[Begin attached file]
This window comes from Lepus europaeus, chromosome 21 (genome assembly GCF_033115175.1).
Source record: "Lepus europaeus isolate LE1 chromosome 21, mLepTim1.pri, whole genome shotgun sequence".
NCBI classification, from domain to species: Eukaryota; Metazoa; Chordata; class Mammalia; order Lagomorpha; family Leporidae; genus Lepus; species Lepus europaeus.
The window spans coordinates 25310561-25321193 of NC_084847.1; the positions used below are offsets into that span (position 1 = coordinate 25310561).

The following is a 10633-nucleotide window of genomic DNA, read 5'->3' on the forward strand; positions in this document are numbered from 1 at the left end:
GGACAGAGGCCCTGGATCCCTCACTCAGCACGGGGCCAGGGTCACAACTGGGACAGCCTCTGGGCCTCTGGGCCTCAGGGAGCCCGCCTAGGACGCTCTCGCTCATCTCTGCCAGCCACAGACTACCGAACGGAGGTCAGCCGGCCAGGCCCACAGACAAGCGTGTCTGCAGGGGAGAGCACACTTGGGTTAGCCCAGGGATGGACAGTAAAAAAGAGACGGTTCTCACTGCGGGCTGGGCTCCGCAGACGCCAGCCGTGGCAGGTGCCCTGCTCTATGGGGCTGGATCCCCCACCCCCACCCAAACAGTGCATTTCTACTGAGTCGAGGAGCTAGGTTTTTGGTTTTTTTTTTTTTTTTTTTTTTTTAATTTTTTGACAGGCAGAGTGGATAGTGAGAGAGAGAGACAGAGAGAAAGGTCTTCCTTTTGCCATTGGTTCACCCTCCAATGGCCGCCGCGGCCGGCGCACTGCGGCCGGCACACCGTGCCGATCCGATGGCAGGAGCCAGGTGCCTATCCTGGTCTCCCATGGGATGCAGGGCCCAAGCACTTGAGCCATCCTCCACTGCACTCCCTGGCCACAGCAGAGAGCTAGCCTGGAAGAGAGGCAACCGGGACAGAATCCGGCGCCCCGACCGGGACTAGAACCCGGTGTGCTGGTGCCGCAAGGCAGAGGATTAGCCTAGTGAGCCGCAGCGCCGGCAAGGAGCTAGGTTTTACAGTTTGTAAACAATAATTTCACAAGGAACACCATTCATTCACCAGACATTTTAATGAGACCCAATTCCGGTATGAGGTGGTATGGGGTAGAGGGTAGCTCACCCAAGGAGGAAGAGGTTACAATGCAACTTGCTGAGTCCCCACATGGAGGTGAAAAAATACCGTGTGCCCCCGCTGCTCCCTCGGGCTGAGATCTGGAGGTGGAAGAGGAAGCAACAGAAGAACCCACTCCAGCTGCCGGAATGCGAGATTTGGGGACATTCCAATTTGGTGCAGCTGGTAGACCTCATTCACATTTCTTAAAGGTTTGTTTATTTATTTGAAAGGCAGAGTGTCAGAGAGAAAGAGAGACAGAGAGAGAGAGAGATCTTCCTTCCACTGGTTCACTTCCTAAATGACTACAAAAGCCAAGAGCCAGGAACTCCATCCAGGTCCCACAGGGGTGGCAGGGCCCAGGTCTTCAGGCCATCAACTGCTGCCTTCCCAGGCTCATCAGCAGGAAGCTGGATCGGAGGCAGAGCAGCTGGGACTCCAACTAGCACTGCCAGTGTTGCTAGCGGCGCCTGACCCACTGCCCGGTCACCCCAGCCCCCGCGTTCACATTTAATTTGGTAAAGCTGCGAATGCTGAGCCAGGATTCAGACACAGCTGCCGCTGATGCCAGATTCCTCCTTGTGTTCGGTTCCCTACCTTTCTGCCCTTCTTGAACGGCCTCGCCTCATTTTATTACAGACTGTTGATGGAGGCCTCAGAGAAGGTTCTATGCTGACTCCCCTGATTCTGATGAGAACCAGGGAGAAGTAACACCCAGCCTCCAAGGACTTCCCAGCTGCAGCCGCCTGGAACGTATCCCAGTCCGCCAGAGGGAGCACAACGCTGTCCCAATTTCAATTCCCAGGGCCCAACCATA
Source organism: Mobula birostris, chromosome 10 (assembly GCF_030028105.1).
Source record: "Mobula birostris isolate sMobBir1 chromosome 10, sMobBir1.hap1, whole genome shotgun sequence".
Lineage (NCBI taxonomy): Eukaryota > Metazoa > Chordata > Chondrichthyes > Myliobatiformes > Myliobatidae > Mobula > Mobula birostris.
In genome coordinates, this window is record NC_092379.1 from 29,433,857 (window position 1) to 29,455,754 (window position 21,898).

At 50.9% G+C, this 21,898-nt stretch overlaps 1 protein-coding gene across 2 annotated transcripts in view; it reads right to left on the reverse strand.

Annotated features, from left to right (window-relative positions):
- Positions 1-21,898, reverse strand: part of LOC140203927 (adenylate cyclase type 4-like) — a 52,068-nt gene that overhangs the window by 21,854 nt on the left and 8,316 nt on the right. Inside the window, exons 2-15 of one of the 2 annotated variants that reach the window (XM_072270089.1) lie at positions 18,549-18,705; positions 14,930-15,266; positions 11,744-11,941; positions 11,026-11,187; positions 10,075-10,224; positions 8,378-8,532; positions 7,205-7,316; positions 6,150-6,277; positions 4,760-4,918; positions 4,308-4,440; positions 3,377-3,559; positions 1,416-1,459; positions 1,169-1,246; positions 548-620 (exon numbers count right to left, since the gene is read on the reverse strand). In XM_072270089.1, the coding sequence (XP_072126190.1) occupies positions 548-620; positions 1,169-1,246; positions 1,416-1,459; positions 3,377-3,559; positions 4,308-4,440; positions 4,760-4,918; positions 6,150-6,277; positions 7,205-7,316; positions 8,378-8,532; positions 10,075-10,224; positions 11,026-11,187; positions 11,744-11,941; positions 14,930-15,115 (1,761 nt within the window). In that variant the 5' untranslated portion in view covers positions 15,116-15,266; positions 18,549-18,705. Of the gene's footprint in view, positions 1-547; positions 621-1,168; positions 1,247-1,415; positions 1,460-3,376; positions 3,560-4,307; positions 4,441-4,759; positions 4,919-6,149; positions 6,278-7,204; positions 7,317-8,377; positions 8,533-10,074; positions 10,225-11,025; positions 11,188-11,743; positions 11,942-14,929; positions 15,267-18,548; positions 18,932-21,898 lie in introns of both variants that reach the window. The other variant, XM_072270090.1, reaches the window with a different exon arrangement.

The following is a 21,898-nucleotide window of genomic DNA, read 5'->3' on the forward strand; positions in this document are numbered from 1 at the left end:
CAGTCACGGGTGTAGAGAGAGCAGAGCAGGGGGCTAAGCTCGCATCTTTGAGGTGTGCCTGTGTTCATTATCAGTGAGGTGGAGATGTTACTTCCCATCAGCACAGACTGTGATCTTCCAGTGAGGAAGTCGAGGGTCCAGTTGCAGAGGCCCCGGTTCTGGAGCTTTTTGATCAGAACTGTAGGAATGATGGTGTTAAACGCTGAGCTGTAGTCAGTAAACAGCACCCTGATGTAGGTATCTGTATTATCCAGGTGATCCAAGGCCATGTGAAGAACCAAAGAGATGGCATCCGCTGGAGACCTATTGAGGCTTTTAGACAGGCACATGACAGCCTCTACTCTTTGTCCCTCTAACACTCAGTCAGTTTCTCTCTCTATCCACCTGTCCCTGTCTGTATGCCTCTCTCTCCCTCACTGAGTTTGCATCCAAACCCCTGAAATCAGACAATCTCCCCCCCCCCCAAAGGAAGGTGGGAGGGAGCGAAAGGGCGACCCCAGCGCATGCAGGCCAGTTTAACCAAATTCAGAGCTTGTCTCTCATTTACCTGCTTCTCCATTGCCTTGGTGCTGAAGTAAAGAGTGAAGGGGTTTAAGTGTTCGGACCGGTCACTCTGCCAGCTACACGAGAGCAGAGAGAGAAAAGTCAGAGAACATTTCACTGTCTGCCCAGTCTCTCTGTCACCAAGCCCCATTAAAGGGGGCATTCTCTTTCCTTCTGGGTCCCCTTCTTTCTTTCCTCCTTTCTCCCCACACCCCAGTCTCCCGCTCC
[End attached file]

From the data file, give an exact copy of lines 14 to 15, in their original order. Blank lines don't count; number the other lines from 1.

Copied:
The following is a 21,898-nucleotide window of genomic DNA, read 5'->3' on the forward strand; positions in this document are numbered from 1 at the left end:
CAGTCACGGGTGTAGAGAGAGCAGAGCAGGGGGCTAAGCTCGCATCTTTGAGGTGTGCCTGTGTTCATTATCAGTGAGGTGGAGATGTTACTTCCCATCAGCACAGACTGTGATCTTCCAGTGAGGAAGTCGAGGGTCCAGTTGCAGAGGCCCCGGTTCTGGAGCTTTTTGATCAGAACTGTAGGAATGATGGTGTTAAACGCTGAGCTGTAGTCAGTAAACAGCACCCTGATGTAGGTATCTGTATTATCCAGGTGATCCAAGGCCATGTGAAGAACCAAAGAGATGGCATCCGCTGGAGACCTATTGAGGCTTTTAGACAGGCACATGACAGCCTCTACTCTTTGTCCCTCTAACACTCAGTCAGTTTCTCTCTCTATCCACCTGTCCCTGTCTGTATGCCTCTCTCTCCCTCACTGAGTTTGCATCCAAACCCCTGAAATCAGACAATCTCCCCCCCCCCCAAAGGAAGGTGGGAGGGAGCGAAAGGGCGACCCCAGCGCATGCAGGCCAGTTTAACCAAATTCAGAGCTTGTCTCTCATTTACCTGCTTCTCCATTGCCTTGGTGCTGAAGTAAAGAGTGAAGGGGTTTAAGTGTTCGGACCGGTCACTCTGCCAGCTACACGAGAGCAGAGAGAGAAAAGTCAGAGAACATTTCACTGTCTGCCCAGTCTCTCTGTCACCAAGCCCCATTAAAGGGGGCATTCTCTTTCCTTCTGGGTCCCCTTCTTTCTTTCCTCCTTTCTCCCCACACCCCAGTCTCCCGCTCC